Jon Severs

Rehabilitate your thinking around pupil referral units

PRUs are too often viewed as somewhere children go when they “can’t” be educated – a narrative that does a disservice to staff and students

Pupil referral units: time to rehabilitate your thinking

The class seemed like any other home economics class: ingredients scattered between pupils, heat from ovens, the whir of extractor fans. But then I noticed that the cutlery – even the chopping knives – was plastic.

It was a reminder that this actually wasn’t a “normal” classroom at all: there were bars on the windows, huge locks on the classroom doors and, when lessons were over, the pupils went back to cells, not homes.

It’s been around five years since I visited that education provision at a high-security young offenders’ facility, but I still think about it often. As we walked the corridors and dipped into lessons, the head of education told me how important this prison school was for the teenagers in her care. It provided structure, opportunity, pastoral support and, most of all, hope. These young men, who once shunned school, embraced education when in prison – and I regret to say, I had not expected that to be the case. The experience taught me a lot.

I mention this as it came to mind when I was reading Kate Parker’s excellent feature about education in adult prisons and the fact that the past 12 months have highlighted how few people seem to understand its importance. The head of education at the young offenders’ facility I visited did not need a pandemic to be aware of the same issue: education was a privilege, many seemed to suggest to her, not a right.

This attitude is starting to sneak into the debate around exclusions. Too often, both sides frame mainstream schools as being about education and pupil referral units (PRUs) being somewhere to go when you “can’t” be educated. Worse, PRUs are characterised as a stepping stone to prison: one side argues that exclusion should be scrapped because it leads to a spiral that ends up in a prison cell; the other side argues for exclusion because they consider the offences worthy of a prison sentence.

What a disservice both arguments do to the pupils and staff in PRUs. Young people end up in a PRU for varied reasons, through different arrangements and for various timescales. It isn’t a “sentence” given for a preset level of “crime” – often, it’s a support intervention. And staff in PRUs work tirelessly to provide educational opportunity, to turn lives around and to help young people help themselves. They do not simply provide a waiting room for the prison service.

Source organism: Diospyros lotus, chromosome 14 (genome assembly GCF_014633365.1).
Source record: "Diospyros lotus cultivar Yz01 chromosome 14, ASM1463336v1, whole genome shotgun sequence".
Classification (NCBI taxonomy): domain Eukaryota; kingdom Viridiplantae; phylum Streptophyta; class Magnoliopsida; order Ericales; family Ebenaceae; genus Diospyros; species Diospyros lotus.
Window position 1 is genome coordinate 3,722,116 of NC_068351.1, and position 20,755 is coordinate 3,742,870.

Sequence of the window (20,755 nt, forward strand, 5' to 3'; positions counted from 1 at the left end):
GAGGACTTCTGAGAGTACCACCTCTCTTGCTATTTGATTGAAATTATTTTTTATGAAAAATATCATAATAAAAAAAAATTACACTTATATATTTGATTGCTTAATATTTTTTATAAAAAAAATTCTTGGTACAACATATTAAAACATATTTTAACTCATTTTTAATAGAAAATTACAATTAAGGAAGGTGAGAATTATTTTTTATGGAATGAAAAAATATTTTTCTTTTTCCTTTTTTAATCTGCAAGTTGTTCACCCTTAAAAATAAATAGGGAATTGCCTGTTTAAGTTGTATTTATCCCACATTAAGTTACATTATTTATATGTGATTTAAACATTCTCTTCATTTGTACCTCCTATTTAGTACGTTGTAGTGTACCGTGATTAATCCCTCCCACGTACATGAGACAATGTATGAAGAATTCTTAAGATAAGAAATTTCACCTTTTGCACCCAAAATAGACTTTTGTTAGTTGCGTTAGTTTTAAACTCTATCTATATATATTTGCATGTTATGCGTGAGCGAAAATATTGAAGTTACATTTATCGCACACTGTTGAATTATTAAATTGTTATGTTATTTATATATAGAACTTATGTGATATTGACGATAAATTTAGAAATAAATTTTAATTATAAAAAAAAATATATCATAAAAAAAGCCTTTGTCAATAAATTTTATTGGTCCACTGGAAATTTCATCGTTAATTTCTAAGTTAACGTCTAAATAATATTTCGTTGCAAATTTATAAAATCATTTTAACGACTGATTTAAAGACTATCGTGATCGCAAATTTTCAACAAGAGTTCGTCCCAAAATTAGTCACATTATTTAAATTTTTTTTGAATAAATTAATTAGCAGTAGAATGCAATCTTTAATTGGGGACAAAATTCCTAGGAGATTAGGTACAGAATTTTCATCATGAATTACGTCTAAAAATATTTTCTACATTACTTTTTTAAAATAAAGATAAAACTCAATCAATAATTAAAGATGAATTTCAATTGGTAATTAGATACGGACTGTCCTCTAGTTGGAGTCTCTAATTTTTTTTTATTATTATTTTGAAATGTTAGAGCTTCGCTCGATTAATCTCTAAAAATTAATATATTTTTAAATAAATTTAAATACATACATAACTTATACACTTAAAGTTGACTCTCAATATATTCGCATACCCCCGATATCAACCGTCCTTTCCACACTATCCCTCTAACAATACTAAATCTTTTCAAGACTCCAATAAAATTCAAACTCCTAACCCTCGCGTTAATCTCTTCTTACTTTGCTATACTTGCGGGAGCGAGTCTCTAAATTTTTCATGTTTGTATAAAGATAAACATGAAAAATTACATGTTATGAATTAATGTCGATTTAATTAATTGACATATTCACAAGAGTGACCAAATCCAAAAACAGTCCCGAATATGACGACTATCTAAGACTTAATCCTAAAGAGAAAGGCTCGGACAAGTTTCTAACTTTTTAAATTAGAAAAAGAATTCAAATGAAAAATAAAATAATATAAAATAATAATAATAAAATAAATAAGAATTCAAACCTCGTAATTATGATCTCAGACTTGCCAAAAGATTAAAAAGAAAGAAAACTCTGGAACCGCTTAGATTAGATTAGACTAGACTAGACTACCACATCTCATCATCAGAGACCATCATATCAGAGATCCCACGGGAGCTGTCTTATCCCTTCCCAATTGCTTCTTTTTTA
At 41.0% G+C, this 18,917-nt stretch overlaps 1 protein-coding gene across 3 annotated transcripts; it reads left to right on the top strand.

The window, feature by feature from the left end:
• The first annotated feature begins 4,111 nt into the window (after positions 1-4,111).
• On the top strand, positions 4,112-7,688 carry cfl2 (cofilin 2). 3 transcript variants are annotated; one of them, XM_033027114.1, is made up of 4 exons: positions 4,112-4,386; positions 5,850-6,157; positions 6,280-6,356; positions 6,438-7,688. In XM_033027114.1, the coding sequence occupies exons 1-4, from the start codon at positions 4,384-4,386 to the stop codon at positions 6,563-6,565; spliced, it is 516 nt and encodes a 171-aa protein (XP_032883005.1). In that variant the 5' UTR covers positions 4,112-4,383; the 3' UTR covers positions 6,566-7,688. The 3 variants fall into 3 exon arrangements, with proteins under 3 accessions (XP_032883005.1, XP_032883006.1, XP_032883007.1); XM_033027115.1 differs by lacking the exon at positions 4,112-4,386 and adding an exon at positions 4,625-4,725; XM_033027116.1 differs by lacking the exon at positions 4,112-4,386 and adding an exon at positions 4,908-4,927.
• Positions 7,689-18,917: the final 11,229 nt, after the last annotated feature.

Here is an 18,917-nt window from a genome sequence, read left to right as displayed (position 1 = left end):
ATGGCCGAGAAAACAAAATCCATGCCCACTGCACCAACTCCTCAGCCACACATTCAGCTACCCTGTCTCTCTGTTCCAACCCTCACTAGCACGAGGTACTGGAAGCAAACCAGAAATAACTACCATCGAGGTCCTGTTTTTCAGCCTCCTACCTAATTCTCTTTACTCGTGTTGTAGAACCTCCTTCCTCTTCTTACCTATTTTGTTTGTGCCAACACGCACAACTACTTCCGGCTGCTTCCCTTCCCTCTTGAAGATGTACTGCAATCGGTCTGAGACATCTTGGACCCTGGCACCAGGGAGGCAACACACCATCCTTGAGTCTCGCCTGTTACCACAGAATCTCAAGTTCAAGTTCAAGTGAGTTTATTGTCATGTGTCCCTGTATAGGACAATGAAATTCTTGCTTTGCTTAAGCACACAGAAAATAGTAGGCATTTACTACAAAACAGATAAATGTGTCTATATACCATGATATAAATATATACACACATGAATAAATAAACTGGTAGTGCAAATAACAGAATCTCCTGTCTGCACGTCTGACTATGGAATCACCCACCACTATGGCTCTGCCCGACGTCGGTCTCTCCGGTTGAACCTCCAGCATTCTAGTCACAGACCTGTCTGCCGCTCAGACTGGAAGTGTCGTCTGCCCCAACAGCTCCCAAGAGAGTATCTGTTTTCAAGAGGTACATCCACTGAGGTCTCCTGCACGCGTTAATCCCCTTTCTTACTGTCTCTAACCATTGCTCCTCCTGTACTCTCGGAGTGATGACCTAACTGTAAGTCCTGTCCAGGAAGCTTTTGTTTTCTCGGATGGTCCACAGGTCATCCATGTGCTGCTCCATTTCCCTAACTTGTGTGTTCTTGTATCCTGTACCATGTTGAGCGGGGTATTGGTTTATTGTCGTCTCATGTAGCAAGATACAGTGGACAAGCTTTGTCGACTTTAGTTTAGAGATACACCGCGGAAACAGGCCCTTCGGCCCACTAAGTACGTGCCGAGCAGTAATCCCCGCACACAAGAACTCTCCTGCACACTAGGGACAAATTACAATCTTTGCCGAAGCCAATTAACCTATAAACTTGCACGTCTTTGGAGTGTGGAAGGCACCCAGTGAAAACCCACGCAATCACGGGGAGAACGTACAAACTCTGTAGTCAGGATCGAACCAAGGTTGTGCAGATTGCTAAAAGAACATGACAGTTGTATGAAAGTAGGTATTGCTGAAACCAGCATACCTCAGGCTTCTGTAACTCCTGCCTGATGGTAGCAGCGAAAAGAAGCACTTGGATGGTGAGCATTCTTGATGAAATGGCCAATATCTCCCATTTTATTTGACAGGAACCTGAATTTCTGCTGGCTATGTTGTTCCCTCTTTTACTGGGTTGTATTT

The narrative insinuating otherwise does tremendous damage. It undermines the work PRUs do – meaning that respect, funding, outreach, recruitment and more are negatively impacted.

It also affects how children who are excluded see themselves, making the job of those PRUs that much harder. And it prevents a sensible debate being had about what types of education provision we want to offer.

If we better acknowledge PRUs as a different type of schooling rather than a punishment, then we can begin to ask questions about why certain systems, curriculum offers, structures and approaches work better for some pupils than others. We can then ask why a more diverse local provision is not on offer to every child, without the need of an “exclusion” to gain access.

Education is a right of every child and we are obligated to find a way to fulfil that right. With a better understanding of PRUs – and special schools, hospital schools, prison schools and other non-mainstream provisions – we can find new ways of meeting that obligation.


This article originally appeared in the 2 April 2021 issue under the headline “Education is a right – we need a system that fulfils that obligation”

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